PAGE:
Many of you have probably already seen this classic horror film. I, to my great shame, only saw it recently. I felt it was finally time to rent the damn thing, since I endured through so many e-mails from people exclaiming, "You haven't seen THE RE-ANIMATOR?! And you call yourself a horror fan!?" Aah, but no more. Now, I can enter the ranks of the truly demented horror fans who crave for more blood, guts, nudity, and bad dialogue. All of which, by the way, are found in director Stuart Gordon’s THE RE-ANIMATOR, a film which, even after all the hype, did not disappoint.
As for the plot, it is far from an original one in terms of horror movies, which makes it even more amusing because it was based on a story by horror master writer H.P. Lovecraft (whose book on collected dreams of terror is really quite amazing). I just find it funny that a film based an unoriginal storyline, which a two-year-old could come up with, is based upon another source. Whatever, the basic plot is about (you guessed it), re-animation, or, in laymen's terms, bringing the dead back to life.
We start with an introduction to Dan Cain (Bruce Abbott), a third-year med student who is dating the dean’s daughter. One day, a new student arrives named Herbert West (Jeffrey Combs), a creepy looking, temperamental dude who, from the second he comes on screen, you know something is up with. The students take a class on the brain from a highly-regarded doctor at the hospital. The problem is, the doctor doesn't believe the brain can be rejuvinated after death, but Herbert does.
Herbert moves in with the Dan and rents a room in his house. Before long, the Dan and his girlfriend discover that Herbert has set-up a laboratory in the spare space and is experimenting with a new and nefarious syrum. Soon Herbert (or, should I call him, the re-animator?), shows his housemate how the syrum works by injecting it into his cat. They team up to conduct experiments which inevitably leads them to the morgue of the hospital. It is in the morgue that the film's great climactic ending takes place.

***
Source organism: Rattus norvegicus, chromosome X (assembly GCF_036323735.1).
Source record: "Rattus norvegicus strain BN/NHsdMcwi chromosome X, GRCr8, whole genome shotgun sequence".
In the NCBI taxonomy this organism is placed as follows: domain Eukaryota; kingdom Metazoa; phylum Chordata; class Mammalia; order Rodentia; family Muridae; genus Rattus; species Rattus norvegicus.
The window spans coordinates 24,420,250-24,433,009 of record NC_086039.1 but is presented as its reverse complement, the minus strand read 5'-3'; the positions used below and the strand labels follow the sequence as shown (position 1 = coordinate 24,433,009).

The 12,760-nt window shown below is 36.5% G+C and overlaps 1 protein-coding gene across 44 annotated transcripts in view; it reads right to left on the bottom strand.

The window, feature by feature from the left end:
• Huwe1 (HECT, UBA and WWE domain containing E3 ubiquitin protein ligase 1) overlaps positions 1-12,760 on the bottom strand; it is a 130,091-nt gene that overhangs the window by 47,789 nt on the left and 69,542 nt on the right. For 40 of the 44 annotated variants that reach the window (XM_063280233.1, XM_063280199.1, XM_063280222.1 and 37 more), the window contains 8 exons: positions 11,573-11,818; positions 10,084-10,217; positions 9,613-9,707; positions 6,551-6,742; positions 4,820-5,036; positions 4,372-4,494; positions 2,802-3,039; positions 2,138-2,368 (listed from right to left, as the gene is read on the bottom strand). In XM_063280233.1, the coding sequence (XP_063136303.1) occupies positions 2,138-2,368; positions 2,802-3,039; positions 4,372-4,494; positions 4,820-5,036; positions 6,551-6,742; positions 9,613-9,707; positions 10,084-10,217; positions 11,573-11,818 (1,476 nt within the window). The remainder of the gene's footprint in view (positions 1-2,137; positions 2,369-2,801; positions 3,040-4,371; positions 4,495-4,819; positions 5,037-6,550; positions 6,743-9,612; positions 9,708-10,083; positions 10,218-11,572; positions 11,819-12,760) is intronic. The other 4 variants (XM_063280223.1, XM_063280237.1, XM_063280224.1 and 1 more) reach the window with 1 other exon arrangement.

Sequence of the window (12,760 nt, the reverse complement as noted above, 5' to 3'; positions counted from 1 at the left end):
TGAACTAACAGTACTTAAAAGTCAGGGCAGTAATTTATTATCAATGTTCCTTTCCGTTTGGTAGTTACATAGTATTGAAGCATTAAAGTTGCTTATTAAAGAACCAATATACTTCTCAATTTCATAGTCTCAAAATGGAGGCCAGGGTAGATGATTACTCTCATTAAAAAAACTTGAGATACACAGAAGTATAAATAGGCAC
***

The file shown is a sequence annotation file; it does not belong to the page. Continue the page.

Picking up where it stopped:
This movie is genuinely fantastic. It does actually have a build-up period in which you get to know some of the characters (it's not a long build-up period, but for a horror movie it is) which really help make some of the nasty stuff seem nastier. And man, is this movie nasty. Complete with some great effects, it's got some of the best blood and guts stuff I've seen in a long time (note: I saw the "unrated" version...I don't know what the "R-rated" version is like, but I can't imagine cutting anything out).
As with any great (bad) horror movie, what makes THE RE-ANIMATOR the most entertaining is its sense of humor. There is some geniune wit and willingness to take risks in the films jokes. For instance, there is a great scene in which Herbert is unable to make a severed head stand up in a tray on a table. As a solution, he removes some notes from those desk-spikes which people put their notes on and sticks the head on it. There are more great touches like that, but I don't want to give anything away.
The only problem with this film, and this is the thing which kept it from getting a full four stars, is that it's not long enough! The stuff in the movie was so great that there could have been more of it!!! Nevertheless, I would not hesitate to recommend THE RE-ANIMATOR for an evening's entertainment. It's almost as good as NIGHT OF THE CREEPS. These movies are what bad horror is all about.
Rating: *** and a half (out of four)